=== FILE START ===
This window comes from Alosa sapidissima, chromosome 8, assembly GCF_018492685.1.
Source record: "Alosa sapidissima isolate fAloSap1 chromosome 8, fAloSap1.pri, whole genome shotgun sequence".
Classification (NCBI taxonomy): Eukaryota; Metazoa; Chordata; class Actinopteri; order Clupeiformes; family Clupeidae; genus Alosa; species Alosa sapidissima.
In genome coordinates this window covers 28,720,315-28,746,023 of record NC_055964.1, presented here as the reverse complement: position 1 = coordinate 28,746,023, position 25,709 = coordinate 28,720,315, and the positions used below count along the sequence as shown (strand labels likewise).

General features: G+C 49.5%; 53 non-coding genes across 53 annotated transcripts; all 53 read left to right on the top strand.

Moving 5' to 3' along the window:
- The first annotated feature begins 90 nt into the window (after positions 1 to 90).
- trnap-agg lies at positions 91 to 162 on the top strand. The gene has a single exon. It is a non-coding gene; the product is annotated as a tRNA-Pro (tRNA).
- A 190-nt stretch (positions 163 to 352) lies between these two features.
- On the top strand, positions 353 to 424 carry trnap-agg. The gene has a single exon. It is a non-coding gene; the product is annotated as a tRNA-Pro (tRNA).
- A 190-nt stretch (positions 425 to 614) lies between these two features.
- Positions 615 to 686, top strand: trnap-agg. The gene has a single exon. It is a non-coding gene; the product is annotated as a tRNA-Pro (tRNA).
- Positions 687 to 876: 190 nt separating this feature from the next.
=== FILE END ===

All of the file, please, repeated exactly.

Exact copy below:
This window comes from Alosa sapidissima, chromosome 8, assembly GCF_018492685.1.
Source record: "Alosa sapidissima isolate fAloSap1 chromosome 8, fAloSap1.pri, whole genome shotgun sequence".
Classification (NCBI taxonomy): Eukaryota; Metazoa; Chordata; class Actinopteri; order Clupeiformes; family Clupeidae; genus Alosa; species Alosa sapidissima.
In genome coordinates this window covers 28,720,315-28,746,023 of record NC_055964.1, presented here as the reverse complement: position 1 = coordinate 28,746,023, position 25,709 = coordinate 28,720,315, and the positions used below count along the sequence as shown (strand labels likewise).

General features: G+C 49.5%; 53 non-coding genes across 53 annotated transcripts; all 53 read left to right on the top strand.

Moving 5' to 3' along the window:
- The first annotated feature begins 90 nt into the window (after positions 1 to 90).
- trnap-agg lies at positions 91 to 162 on the top strand. The gene has a single exon. It is a non-coding gene; the product is annotated as a tRNA-Pro (tRNA).
- A 190-nt stretch (positions 163 to 352) lies between these two features.
- On the top strand, positions 353 to 424 carry trnap-agg. The gene has a single exon. It is a non-coding gene; the product is annotated as a tRNA-Pro (tRNA).
- A 190-nt stretch (positions 425 to 614) lies between these two features.
- Positions 615 to 686, top strand: trnap-agg. The gene has a single exon. It is a non-coding gene; the product is annotated as a tRNA-Pro (tRNA).
- Positions 687 to 876: 190 nt separating this feature from the next.